5 Things You May Not Know About Cranberries

5 Things You May Not Know About Cranberries

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Christine Gallary
Nov 14, 2014
(Image credit: HandmadePictures/Shutterstock)

Whether you open up a can of cranberry sauce or make your own fancy compote, cranberries are a requisite part of the Thanksgiving menu. These tiny jewel-toned fruits actually have a rich American history that justifies its place on our tables. Here are fun facts about cranberries that you can break out at Thanksgiving dinner to impress your family and friends!

1. Cranberries are a native American fruit.

Cranberries, along with blueberries and Concord grapes, are native to North America.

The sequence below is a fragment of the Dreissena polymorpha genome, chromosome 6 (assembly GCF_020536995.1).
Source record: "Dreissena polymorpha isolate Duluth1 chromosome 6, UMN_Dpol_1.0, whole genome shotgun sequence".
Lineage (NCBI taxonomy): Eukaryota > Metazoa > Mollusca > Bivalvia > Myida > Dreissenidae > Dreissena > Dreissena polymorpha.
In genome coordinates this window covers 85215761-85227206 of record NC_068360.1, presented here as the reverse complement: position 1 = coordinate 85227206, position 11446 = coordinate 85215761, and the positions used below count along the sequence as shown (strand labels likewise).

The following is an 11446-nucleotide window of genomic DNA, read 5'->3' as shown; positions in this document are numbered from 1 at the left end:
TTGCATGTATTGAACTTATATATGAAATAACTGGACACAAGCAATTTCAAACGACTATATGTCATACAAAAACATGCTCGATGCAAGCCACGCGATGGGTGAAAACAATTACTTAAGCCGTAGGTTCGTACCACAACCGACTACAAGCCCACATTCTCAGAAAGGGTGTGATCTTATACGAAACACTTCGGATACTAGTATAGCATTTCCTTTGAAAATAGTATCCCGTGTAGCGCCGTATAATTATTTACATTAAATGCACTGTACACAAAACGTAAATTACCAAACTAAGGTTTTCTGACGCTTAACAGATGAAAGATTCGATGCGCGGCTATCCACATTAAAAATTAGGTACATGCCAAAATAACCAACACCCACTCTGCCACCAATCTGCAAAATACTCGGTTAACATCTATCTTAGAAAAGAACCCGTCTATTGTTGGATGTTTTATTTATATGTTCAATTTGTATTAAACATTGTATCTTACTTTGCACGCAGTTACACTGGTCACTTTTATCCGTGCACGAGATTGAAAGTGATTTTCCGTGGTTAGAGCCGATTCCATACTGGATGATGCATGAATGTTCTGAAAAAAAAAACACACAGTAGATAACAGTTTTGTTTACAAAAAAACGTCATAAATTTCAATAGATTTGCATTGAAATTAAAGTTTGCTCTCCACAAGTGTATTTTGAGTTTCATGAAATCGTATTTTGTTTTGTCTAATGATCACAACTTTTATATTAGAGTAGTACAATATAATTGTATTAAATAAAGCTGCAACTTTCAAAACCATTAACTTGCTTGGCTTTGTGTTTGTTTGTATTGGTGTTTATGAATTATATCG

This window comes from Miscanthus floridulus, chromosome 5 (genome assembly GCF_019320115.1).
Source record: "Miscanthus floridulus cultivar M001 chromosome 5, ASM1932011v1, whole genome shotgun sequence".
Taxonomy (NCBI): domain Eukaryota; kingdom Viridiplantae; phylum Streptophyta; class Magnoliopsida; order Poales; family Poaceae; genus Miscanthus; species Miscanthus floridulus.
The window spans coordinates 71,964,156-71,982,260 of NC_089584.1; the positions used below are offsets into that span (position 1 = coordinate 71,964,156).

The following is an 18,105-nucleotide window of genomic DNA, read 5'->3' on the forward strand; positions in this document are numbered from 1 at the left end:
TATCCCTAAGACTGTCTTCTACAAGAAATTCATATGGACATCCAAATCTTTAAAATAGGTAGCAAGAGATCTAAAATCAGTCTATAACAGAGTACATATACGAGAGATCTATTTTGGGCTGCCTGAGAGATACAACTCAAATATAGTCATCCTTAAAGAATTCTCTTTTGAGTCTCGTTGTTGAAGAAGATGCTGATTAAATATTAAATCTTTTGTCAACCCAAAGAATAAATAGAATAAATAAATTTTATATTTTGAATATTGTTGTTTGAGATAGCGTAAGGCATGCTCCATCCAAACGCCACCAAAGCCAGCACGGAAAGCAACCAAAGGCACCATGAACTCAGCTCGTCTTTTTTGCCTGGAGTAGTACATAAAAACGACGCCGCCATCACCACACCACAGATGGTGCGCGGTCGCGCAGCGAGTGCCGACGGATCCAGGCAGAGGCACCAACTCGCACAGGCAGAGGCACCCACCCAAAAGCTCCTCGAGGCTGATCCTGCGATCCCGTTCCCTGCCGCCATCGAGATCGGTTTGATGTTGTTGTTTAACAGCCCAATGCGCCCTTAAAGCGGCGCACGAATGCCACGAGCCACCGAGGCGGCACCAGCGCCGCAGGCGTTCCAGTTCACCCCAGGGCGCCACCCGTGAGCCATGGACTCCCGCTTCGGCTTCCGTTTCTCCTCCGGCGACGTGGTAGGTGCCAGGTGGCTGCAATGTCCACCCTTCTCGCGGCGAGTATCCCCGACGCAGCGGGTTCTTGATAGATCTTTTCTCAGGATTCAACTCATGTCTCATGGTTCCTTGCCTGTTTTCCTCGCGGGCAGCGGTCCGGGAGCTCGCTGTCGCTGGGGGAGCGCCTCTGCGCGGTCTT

2. Cranberries were used for more than eating.

Cranberries were originally used to cure meat, heal wounds, and dye fabric.

3. Cape Cod isn't the sole cultivator of cranberries.

While cranberries were first recorded as cultivated on Cape Cod in Dennis, MA, in 1816 and cranberries are still grown on Cape Cod, about half of the country's cranberries are grown in Wisconsin. New Jersey, Oregon, and Washington also grow cranberries.

(Image credit: Richard Cavalleri/Shutterstock)

4. Cranberries aren't grown in water.

You've probably seen Ocean Spray commercials with the growers standing chest-high in cranberries floating in water. Cranberries are actually grown on vines in sandy bogs or marshes, which are then sometimes deliberately flooded during harvest time since cranberries float, making them easier to pull in and harvest.

5. Cranberries were used to prevent scurvy.

When scurvy was common among sailors and pirates, cranberries were the American substitute for limes on sea voyages to help prevent scurvy since they have a high vitamin C content.

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